Twelve years after Syria’s dismissal from the Arab League, President Bashar al-Assad was reintroduced to the regional institution with open arms on May 19. Assad is responsible for widespread destruction, the suffering of the Syrian people, and the displacement of nearly half the population, leading to the country’s ostracization from its regional counterparts and much of the international community. However, the recent February 6 earthquake—which further devastated the Syrian people—was utilized as an opportunity for Assad to regain support from his neighbors, as was the Saudi-Iran normalization deal. These events ultimately resulted in the welcoming back of Syria to the Arab League. The Syrian dictator’s attendance at the summit in Saudi Arabia this week demonstrates the turning of a new leaf for the Assad regime.
Atlantic Council experts react to this new development and explain its significance below.
Qutaiba Idlbi: Biden administration contributed to this regional shift
Gissou Nia: There must be new efforts to hold Assad accountable through bold initiatives
Michel Duclos: The West must not enter unconditional normalization with Assad
Emadeddin Badi: Assad’s red carpet treatment captures the flaws of US foreign policy in the region
Yaseen Rashed: Syria’s youth, who paid the highest price of the conflict, are left behind
Biden administration contributed to this regional shift
Efforts to normalize relations with Syria and bring Bashar al-Assad back to the Arab fold materialized after the deadly earthquake of February 6. But Assad’s coronation is a culmination of years-long efforts by many Arab states to normalize relations with Syria, and reposition themselves as balanced entities to the United States on one hand and Russia and China on the other.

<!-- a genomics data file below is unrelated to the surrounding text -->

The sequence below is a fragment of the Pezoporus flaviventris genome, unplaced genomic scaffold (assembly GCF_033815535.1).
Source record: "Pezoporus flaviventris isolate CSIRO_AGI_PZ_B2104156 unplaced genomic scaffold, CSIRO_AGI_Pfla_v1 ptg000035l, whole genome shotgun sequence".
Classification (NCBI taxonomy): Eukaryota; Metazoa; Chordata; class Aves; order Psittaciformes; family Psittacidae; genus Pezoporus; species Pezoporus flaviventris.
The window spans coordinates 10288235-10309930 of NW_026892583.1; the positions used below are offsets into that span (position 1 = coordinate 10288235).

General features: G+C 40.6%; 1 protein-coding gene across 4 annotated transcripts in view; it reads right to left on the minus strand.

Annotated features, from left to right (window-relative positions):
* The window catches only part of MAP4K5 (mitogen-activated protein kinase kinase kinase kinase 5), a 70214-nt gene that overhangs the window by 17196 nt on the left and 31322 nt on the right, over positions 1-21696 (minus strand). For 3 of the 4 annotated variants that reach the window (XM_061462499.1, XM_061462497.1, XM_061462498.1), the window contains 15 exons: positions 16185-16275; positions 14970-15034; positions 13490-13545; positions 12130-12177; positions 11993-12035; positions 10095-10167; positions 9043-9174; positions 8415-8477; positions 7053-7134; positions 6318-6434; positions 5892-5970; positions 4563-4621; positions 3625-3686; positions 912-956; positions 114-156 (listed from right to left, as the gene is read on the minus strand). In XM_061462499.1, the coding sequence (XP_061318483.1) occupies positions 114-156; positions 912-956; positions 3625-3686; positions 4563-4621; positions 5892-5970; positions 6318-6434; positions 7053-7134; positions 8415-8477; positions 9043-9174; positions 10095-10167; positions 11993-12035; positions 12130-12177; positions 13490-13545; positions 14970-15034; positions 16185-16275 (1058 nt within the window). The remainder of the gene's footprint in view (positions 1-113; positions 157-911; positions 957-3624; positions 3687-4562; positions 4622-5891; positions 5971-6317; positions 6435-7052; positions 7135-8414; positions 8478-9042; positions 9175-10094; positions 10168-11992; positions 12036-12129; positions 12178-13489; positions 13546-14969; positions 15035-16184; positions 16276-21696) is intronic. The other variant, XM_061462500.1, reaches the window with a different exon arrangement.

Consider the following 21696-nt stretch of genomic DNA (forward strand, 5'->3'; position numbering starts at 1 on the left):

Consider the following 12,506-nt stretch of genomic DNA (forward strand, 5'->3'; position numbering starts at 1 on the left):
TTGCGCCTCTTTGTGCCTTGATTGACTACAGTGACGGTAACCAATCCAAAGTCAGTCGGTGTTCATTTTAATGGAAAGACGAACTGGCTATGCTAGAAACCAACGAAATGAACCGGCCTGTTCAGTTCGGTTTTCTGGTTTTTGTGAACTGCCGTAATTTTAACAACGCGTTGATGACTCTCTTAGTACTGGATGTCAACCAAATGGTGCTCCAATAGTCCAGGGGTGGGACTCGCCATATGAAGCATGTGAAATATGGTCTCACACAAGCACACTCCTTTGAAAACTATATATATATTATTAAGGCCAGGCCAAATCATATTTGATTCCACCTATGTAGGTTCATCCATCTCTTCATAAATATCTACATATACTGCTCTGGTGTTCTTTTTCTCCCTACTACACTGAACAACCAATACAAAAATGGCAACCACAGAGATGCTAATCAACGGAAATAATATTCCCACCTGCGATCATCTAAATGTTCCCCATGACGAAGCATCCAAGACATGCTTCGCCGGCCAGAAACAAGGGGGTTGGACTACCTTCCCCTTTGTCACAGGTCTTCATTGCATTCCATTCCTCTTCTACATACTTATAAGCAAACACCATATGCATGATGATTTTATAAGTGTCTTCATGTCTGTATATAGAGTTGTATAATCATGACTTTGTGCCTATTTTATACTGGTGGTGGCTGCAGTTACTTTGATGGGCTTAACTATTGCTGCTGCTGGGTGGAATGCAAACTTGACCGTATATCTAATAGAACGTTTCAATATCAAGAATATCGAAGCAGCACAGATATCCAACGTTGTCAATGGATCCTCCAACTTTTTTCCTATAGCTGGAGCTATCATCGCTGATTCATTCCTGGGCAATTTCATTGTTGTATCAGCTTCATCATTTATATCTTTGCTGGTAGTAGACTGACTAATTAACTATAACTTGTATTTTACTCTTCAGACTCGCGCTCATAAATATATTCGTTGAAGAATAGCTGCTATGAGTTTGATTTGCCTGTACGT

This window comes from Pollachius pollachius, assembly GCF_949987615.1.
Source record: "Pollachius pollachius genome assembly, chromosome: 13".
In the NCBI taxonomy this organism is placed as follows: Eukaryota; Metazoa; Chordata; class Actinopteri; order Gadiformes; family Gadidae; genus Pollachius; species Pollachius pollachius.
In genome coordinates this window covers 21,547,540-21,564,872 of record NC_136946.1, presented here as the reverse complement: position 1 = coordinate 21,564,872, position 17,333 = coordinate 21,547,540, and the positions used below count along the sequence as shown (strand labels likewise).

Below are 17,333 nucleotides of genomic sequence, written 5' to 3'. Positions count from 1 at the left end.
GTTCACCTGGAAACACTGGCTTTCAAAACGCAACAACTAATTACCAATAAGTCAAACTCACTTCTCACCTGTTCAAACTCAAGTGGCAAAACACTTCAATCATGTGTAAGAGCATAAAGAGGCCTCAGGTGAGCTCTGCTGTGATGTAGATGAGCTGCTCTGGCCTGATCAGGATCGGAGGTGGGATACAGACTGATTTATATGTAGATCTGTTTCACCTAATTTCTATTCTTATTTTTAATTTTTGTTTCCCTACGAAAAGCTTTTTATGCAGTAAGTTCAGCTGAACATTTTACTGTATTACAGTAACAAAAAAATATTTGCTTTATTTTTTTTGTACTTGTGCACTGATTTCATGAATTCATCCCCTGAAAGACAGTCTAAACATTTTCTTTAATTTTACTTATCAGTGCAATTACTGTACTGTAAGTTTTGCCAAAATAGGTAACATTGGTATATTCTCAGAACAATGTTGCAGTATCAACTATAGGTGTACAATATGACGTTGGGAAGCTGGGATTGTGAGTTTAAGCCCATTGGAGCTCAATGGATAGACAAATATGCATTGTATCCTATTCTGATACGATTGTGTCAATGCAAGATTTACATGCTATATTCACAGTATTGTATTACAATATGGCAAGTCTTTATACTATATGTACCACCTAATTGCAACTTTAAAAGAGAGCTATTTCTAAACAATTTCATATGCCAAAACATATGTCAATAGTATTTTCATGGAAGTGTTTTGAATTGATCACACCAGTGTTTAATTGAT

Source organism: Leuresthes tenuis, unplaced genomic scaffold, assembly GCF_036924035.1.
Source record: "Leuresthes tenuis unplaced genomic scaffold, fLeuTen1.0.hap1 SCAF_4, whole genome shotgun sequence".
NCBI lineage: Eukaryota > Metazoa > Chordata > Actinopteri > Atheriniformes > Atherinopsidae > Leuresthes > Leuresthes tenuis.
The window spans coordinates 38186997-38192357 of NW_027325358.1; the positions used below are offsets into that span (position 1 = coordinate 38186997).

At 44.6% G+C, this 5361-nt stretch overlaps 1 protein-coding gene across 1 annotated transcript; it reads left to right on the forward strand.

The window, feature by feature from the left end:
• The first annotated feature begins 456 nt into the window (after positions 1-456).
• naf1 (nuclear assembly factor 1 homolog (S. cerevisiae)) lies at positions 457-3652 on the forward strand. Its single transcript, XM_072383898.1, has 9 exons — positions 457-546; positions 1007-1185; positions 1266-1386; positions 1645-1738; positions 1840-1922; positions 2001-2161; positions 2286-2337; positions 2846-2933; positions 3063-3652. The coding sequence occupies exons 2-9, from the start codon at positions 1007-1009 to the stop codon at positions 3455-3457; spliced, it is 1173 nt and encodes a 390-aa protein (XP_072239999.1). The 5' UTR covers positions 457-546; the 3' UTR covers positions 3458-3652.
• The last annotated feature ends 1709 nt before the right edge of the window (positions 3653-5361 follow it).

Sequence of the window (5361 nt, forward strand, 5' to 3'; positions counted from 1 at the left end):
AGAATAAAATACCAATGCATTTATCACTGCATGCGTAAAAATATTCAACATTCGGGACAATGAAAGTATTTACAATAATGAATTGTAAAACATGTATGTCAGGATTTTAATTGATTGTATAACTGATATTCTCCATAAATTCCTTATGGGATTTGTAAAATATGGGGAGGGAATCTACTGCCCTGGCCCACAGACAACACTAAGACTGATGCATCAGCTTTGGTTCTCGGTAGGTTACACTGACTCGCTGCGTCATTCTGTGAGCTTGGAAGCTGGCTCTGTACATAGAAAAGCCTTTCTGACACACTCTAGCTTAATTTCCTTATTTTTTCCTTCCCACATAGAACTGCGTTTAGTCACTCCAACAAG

For years now, the US has centered its Syria investment in the northeast. The Joe Biden administration is increasingly focused on supporting the Autonomous Administration of North and East Syria (AANES) to sustain itself—in the absence of a political settlement—through economic development, investment, and institution building. Meanwhile, it continues to minimize the risks for its troops by repositioning them in the ‘East-East’ security zone to reduce the ability of the Islamic State of Iraq and al-Sham (ISIS) and Iranian militias to attack US troops in the area directly.
Washington’s increasing “if you touch it, you own it” approach, in which the US sees itself responsible only to parties it was directly involved with in northeast Syria, leaves a vacuum in other parts of the country, where Arab states look to Russia and Iran—and Assad as an extension—as their partners to shape their Syria policies. Along with its de-prioritization of Middle East policy, the Biden administration is contributing to this regional shift that subsequently accelerated the reintegration of Assad.
Not much will change in Syria or across the region for now, but keeping Assad isolated would not be as easy as before, especially as he eyes recognition from the West followed by the removal of sanctions and funding for reconstruction.
Qutaiba Idlbi is a nonresident fellow at Rafik Hariri Center & Middle East Programs where he leads the Syria project.
There must be new efforts to hold Assad accountable through bold new initiatives
After more than a decade of conflict that resulted in half a million killed and 14 million Syrians forced to flee their homes, the warm reception of the Arab League of Assad is an affront to justice and accountability.